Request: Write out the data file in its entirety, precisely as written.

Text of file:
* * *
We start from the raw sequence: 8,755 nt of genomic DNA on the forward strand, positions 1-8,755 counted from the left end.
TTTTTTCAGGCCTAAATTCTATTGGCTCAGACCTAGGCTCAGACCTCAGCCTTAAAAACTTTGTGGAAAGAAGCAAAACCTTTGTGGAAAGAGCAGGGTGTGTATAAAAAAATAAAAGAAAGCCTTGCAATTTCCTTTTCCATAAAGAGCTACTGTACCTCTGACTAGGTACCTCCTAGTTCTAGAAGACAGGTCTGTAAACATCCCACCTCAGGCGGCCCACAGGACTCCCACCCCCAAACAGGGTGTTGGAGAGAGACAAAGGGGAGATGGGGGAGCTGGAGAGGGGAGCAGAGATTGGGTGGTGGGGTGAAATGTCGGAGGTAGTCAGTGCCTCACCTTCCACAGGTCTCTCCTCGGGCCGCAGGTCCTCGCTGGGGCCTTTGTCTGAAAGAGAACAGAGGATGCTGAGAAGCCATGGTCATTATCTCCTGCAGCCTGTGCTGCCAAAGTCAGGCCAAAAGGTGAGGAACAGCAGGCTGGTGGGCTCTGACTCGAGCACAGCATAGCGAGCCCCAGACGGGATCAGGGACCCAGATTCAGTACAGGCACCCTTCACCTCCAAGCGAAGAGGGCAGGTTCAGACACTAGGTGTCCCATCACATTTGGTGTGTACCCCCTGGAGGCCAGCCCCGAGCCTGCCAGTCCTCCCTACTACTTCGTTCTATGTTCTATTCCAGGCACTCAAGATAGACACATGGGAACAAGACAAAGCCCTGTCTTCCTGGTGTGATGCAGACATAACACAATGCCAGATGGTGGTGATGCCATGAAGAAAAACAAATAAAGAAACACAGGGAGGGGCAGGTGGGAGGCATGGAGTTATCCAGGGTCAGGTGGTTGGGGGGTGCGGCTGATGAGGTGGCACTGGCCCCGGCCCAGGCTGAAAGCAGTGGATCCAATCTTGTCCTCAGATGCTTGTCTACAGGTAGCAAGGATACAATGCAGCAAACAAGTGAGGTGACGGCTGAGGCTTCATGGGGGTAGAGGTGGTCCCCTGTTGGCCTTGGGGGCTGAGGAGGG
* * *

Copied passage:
We start from the raw sequence: 8,755 nt of genomic DNA on the forward strand, positions 1-8,755 counted from the left end.
TTTTTTCAGGCCTAAATTCTATTGGCTCAGACCTAGGCTCAGACCTCAGCCTTAAAAACTTTGTGGAAAGAAGCAAAACCTTTGTGGAAAGAGCAGGGTGTGTATAAAAAAATAAAAGAAAGCCTTGCAATTTCCTTTTCCATAAAGAGCTACTGTACCTCTGACTAGGTACCTCCTAGTTCTAGAAGACAGGTCTGTAAACATCCCACCTCAGGCGGCCCACAGGACTCCCACCCCCAAACAGGGTGTTGGAGAGAGACAAAGGGGAGATGGGGGAGCTGGAGAGGGGAGCAGAGATTGGGTGGTGGGGTGAAATGTCGGAGGTAGTCAGTGCCTCACCTTCCACAGGTCTCTCCTCGGGCCGCAGGTCCTCGCTGGGGCCTTTGTCTGAAAGAGAACAGAGGATGCTGAGAAGCCATGGTCATTATCTCCTGCAGCCTGTGCTGCCAAAGTCAGGCCAAAAGGTGAGGAACAGCAGGCTGGTGGGCTCTGACTCGAGCACAGCATAGCGAGCCCCAGACGGGATCAGGGACCCAGATTCAGTACAGGCACCCTTCACCTCCAAGCGAAGAGGGCAGGTTCAGACACTAGGTGTCCCATCACATTTGGTGTGTACCCCCTGGAGGCCAGCCCCGAGCCTGCCAGTCCTCCCTACTACTTCGTTCTATGTTCTATTCCAGGCACTCAAGATAGACACATGGGAACAAGACAAAGCCCTGTCTTCCTGGTGTGATGCAGACATAACACAATGCCAGATGGTGGTGATGCCATGAAGAAAAACAAATAAAGAAACACAGGGAGGGGCAGGTGGGAGGCATGGAGTTATCCAGGGTCAGGTGGTTGGGGGGTGCGGCTGATGAGGTGGCACTGGCCCCGGCCCAGGCTGAAAGCAGTGGATCCAATCTTGTCCTCAGATGCTTGTCTACAGGTAGCAAGGATACAATGCAGCAAACAAGTGAGGTGACGGCTGAGGCTTCATGGGGGTAGAGGTGGTCCCCTGTTGGCCTTGGGGGCTGAGGAGGG